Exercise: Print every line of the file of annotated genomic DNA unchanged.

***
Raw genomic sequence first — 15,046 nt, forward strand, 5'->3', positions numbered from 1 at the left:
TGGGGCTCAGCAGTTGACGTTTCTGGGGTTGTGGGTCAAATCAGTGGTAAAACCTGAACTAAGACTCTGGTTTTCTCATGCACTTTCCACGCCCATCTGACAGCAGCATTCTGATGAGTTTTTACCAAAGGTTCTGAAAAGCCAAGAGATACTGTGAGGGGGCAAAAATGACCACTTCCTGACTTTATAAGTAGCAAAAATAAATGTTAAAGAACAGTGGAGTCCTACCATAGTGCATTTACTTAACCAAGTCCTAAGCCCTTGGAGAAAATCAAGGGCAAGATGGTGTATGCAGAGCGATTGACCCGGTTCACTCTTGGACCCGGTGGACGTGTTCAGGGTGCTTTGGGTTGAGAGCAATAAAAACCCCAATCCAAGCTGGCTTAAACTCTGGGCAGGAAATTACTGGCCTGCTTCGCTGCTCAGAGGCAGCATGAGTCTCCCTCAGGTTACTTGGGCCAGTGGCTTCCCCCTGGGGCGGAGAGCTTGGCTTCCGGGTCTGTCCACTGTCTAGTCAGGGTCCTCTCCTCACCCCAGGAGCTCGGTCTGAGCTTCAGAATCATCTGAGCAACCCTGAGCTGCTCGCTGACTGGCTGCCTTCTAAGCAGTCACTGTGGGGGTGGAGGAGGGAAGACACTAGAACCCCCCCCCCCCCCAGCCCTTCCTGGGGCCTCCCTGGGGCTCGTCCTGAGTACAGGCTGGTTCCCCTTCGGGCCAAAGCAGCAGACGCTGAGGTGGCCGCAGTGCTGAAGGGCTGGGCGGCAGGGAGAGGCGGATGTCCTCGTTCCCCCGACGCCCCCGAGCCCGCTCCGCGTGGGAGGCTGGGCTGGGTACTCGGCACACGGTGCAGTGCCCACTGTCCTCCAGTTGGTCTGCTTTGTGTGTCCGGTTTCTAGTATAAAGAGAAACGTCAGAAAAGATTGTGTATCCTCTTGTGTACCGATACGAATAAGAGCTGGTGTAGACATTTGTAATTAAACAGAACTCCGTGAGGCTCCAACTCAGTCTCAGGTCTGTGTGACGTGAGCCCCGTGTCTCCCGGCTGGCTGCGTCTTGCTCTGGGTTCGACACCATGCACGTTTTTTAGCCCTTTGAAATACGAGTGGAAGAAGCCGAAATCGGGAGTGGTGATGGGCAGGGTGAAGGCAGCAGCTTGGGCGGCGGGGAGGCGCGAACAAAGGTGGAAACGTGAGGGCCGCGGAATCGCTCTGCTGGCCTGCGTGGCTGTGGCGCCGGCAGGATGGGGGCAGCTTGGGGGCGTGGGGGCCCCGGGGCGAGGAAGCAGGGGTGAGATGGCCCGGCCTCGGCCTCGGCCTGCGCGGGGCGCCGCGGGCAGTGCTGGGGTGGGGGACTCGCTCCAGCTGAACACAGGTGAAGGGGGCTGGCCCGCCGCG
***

Raw genomic sequence first — 15,046 nt, forward strand, 5'->3', positions numbered from 1 at the left:
TGGGGCTCAGCAGTTGACGTTTCTGGGGTTGTGGGTCAAATCAGTGGTAAAACCTGAACTAAGACTCTGGTTTTCTCATGCACTTTCCACGCCCATCTGACAGCAGCATTCTGATGAGTTTTTACCAAAGGTTCTGAAAAGCCAAGAGATACTGTGAGGGGGCAAAAATGACCACTTCCTGACTTTATAAGTAGCAAAAATAAATGTTAAAGAACAGTGGAGTCCTACCATAGTGCATTTACTTAACCAAGTCCTAAGCCCTTGGAGAAAATCAAGGGCAAGATGGTGTATGCAGAGCGATTGACCCGGTTCACTCTTGGACCCGGTGGACGTGTTCAGGGTGCTTTGGGTTGAGAGCAATAAAAACCCCAATCCAAGCTGGCTTAAACTCTGGGCAGGAAATTACTGGCCTGCTTCGCTGCTCAGAGGCAGCATGAGTCTCCCTCAGGTTACTTGGGCCAGTGGCTTCCCCCTGGGGCGGAGAGCTTGGCTTCCGGGTCTGTCCACTGTCTAGTCAGGGTCCTCTCCTCACCCCAGGAGCTCGGTCTGAGCTTCAGAATCATCTGAGCAACCCTGAGCTGCTCGCTGACTGGCTGCCTTCTAAGCAGTCACTGTGGGGGTGGAGGAGGGAAGACACTAGAACCCCCCCCCCCCCCAGCCCTTCCTGGGGCCTCCCTGGGGCTCGTCCTGAGTACAGGCTGGTTCCCCTTCGGGCCAAAGCAGCAGACGCTGAGGTGGCCGCAGTGCTGAAGGGCTGGGCGGCAGGGAGAGGCGGATGTCCTCGTTCCCCCGACGCCCCCGAGCCCGCTCCGCGTGGGAGGCTGGGCTGGGTACTCGGCACACGGTGCAGTGCCCACTGTCCTCCAGTTGGTCTGCTTTGTGTGTCCGGTTTCTAGTATAAAGAGAAACGTCAGAAAAGATTGTGTATCCTCTTGTGTACCGATACGAATAAGAGCTGGTGTAGACATTTGTAATTAAACAGAACTCCGTGAGGCTCCAACTCAGTCTCAGGTCTGTGTGACGTGAGCCCCGTGTCTCCCGGCTGGCTGCGTCTTGCTCTGGGTTCGACACCATGCACGTTTTTTAGCCCTTTGAAATACGAGTGGAAGAAGCCGAAATCGGGAGTGGTGATGGGCAGGGTGAAGGCAGCAGCTTGGGCGGCGGGGAGGCGCGAACAAAGGTGGAAACGTGAGGGCCGCGGAATCGCTCTGCTGGCCTGCGTGGCTGTGGCGCCGGCAGGATGGGGGCAGCTTGGGGGCGTGGGGGCCCCGGGGCGAGGAAGCAGGGGTGAGATGGCCCGGCCTCGGCCTCGGCCTGCGCGGGGCGCCGCGGGCAGTGCTGGGGTGGGGGACTCGCTCCAGCTGAACACAGGTGAAGGGGGCTGGCCCGCCGCG